Greenberg supports affordable, accessible, and diverse housing while on the council. Through collaboration with developers and residents, she has ensured that housing is the right fit for the neighborhood, she said on her website. 

Greenberg has lived in Newton since 1992 and in Nonantum since 1999, where she raised her family and sent her four children to Newton Public Schools.

As a Ward 1 councilor, she currently serves on the Programs and Services, Land Use, Real Property Reuse, and Special Re-Precincting Committees. 

Greenberg did not respond to The Heights’ request for an interview.

Kevin Riffe

Running for ward councilor in the ward in which he grew up, Kevin Riffe is hoping to keep Ward 1’s traditions and values alive.  

“I have a passion for the traditions and the people who made our ward great,” reads Riffe’s website. “I will work hard to maintain those traditions and values and work for the members of our community through availability, transparency and follow through and I humbly ask for your vote on November 2nd.”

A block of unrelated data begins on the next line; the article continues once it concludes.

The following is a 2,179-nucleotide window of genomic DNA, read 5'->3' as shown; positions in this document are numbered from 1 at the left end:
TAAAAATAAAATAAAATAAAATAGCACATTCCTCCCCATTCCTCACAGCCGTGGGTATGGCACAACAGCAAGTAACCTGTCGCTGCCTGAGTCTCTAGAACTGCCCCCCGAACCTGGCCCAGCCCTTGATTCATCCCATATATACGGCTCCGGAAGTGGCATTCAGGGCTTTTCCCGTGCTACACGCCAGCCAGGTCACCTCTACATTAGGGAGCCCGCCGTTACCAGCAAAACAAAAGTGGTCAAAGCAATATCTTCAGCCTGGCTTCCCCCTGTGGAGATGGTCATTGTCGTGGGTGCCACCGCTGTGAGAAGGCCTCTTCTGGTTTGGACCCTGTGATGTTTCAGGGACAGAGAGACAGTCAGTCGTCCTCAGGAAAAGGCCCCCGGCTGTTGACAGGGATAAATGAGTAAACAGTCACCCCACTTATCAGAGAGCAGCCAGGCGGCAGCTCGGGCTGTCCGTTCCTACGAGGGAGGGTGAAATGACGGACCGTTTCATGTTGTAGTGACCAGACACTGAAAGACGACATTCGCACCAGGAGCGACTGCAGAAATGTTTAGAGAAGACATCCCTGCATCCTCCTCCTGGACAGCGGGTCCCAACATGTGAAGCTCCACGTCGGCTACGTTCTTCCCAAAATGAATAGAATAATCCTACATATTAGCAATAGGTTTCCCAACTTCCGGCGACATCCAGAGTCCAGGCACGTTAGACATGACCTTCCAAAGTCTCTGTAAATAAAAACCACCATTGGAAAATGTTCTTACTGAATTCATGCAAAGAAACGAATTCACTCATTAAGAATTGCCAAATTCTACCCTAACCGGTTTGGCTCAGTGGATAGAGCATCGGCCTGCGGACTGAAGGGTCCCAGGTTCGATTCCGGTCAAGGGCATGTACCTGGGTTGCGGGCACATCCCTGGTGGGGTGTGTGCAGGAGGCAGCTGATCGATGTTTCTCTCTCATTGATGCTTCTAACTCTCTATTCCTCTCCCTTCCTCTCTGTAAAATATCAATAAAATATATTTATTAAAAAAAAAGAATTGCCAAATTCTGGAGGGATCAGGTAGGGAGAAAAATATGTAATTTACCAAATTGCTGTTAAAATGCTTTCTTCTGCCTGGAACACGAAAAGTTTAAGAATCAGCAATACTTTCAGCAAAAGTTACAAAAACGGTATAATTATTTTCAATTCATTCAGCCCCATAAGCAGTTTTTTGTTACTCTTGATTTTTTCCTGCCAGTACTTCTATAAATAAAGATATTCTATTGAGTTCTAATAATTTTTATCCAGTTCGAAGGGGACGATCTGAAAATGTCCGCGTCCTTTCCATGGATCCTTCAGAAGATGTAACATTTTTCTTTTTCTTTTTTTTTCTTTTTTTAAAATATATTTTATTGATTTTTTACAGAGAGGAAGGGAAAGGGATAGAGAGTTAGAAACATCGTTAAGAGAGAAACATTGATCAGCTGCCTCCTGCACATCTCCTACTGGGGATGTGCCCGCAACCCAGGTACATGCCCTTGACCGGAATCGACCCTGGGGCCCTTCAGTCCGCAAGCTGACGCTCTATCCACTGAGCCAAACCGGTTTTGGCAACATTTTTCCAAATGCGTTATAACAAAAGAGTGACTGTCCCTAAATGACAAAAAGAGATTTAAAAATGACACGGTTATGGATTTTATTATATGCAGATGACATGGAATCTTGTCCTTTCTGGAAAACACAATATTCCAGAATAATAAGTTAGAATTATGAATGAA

He recently retired from Comcast as a senior director, where he worked for the past 38 years. He previously volunteered at the John M. Barry Boys and Girls Club of Newton’s youth programs and served on its board of directors for over five years. 

The priorities he lists on his website include public safety, education, and parks and recreation. 

If elected, Riffe seeks to create a safe environment for all Newton residents by emphasizing public safety.